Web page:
Friday, June 13, 2008
Have you ever seen baby squirrels? No, I hadn't either, until this moment. I'm sitting here watching them now, gray mercury flowing up and down the branches of a grand old maple. They are playing, in the cool crepuscular air after a day of hammering heat. In the background is the most varied range of eerie sounds ever to come from the same animal, a coyote somewhere over there in this valley between two ridges. He is invisible in the tall grass, but announcing his presence with yipping and yelping and howling and, yes, even barking.
Have you ever had someone who ought to know you, and certainly ought to care for you, say something so stunningly brutal for a moment you don't know where you are? Like, say, propose that to make your life better, you ought to set your child out on a streetcorner with valise in hand, then drive away? --This being someone who, knowing you, thus knows your child is as necessary to life as is air?
No, I hadn't either, not till this week, when two members of my family did so. Well, they didn't say I should do this with my child. But that is tantamount to what they meant, when they told me that if I couldn't find a rental that accepted pets, I should think about getting rid of Nelly.
These are people who, I think and trust, love me. They are people who have witnessed me over the course of thirteen years make commitments to my dogs that are as deep as one can make. (I suspect I would never, like one truly maladjusted person I know, claim that one "shouldn't" pet a dog more than once per day--based on the bizarrest rationale a strange mind has ever come up with--and so he won't touch his dog more than that. He just dropped off said beast at his former girlfriend's, with one meal's worth of food, and then announced he was going to leave him there, maybe forever, because she "needs" a dog--though he knows she lacks the resources to care for one. Sheesh!)
These are people who know I take that commitment seriously, because it implies a contract: my dog is a dependent, in every way, and I agreed to provide for all of her needs. One of which is to never give her away, something that hurts dogs as much as it would hurt anyone. Anyway, I'd sooner give away my heart. The suggestion, then, could not have been anything other than a slash with a razor. And why? Why seek to hurt the ones you love most?
Actually, though, one comes to expect such things from one's mother. I don't know why, but the mother-child relationship can grow from needful worship to blinding meanness in only a decade or two. My mother has been proposing for years that I get rid of my dog so I can "enjoy some freedom." When she knows I already have the greatest freedom, the freedom of joy, from my relationship with this powerful Other.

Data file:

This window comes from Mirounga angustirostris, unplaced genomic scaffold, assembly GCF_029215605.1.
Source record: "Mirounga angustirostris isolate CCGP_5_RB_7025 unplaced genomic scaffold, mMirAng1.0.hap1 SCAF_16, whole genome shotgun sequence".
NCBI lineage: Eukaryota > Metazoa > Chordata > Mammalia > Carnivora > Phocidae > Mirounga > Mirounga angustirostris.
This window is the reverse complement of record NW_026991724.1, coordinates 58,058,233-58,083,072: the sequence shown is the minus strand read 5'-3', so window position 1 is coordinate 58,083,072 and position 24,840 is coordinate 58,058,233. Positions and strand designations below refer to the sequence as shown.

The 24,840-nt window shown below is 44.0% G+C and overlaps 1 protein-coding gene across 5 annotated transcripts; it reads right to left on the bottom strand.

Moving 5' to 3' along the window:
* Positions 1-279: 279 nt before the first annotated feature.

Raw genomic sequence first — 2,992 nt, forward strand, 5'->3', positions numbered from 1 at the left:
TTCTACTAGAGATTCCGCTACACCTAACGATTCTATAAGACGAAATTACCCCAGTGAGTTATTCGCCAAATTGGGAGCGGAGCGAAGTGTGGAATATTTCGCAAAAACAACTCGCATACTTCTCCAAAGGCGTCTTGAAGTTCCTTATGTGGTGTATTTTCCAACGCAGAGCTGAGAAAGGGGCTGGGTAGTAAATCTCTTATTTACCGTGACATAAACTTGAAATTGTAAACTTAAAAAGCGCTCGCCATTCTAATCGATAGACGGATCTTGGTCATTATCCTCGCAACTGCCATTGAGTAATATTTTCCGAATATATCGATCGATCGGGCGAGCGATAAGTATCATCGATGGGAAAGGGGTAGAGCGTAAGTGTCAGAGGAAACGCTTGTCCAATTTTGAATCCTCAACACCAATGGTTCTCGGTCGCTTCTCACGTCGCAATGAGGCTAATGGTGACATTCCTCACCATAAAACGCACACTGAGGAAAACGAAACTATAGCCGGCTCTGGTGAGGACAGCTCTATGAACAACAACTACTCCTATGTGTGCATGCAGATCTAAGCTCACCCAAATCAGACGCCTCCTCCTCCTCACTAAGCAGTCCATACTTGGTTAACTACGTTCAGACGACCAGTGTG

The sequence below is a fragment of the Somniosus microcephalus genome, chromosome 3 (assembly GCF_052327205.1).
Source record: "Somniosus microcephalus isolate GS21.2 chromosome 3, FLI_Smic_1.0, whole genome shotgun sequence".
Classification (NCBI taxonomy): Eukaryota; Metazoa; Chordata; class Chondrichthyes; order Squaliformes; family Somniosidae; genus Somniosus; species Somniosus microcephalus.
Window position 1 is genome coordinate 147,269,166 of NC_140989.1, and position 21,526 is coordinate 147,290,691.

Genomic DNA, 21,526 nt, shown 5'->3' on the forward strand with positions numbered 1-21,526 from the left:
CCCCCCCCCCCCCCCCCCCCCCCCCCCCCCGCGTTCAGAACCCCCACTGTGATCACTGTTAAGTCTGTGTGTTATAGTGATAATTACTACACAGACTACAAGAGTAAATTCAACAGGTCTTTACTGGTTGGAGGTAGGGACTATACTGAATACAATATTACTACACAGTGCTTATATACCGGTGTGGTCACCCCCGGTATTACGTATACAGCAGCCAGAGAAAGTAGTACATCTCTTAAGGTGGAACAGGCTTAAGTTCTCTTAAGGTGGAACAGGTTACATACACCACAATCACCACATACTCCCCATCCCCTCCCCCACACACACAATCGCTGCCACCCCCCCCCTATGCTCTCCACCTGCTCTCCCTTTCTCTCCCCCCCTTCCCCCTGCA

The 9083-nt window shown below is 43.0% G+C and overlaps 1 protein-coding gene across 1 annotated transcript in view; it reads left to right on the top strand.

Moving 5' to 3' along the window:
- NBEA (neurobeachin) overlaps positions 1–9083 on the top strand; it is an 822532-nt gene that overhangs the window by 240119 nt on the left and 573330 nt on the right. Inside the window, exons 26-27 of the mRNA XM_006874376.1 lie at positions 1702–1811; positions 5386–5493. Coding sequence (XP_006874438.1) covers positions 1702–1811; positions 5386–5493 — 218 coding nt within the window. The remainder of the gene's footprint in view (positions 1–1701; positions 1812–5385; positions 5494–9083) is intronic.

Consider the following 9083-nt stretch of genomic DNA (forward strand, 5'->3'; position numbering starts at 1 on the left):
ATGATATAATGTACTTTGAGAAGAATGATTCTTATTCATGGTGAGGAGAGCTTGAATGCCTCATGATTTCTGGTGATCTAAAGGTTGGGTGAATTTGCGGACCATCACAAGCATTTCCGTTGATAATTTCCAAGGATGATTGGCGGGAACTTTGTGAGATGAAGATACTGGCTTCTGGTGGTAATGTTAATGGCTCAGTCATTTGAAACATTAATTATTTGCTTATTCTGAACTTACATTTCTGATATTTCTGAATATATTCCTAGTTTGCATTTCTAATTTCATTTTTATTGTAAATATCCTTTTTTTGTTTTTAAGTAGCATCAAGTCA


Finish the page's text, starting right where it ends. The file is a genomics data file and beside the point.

I have a pen pal in Attica, a very interesting man. He writes me at length about the books he's reading, and the fine meals he cooked in his previous life. He has very refined taste. He would never tell me what he was in for. But someone on the outside who also knew him, did: He murdered his mother. If I ever got the ear of the powers that be, I'd tell them I could guarantee this man is perfectly safe to let out, will never kill again. How do I know? There's only one Mom, and he already took care of her.
Then, I get it twice in the same week, the second time by my sister. I was dumbfounded, smarting from this overt hostility. But my wise aunt snorted when she heard about this advice-cum-attack: "Ha!" she said. "You know your sister would never in a million years give up her dog."
Why are we so prone to mental illness? As my friend Sally says, "It is little studied just how prevalent it is." In all of us. I seem to know fewer and fewer people of whom I would say, Well, they're basically healthy. Nope. I'm talking the twenty-foot well, over which darkness you lean and wonder if there's an inch of water down there, or maybe it's right here and you'll touch it if you reach out. Or completely empty. Hard to tell.
I do not let myself off the hook. Motivations are a fascinating and difficult area of study, especially when applied to the self. And 1000-piece puzzles are very hard, but rewarding, to put together.
The squirrels--so "C-U-T-E," as my son would say--have now gone back to the nest, where I trust their mother is caring for them very well. I hope she informs them about the intentions of the black rat snake who likes to twine himself through the branches until he looks like one, waiting, silent. The snake loves squirrels, too. Maybe in much the same way a mother does. Food for thought.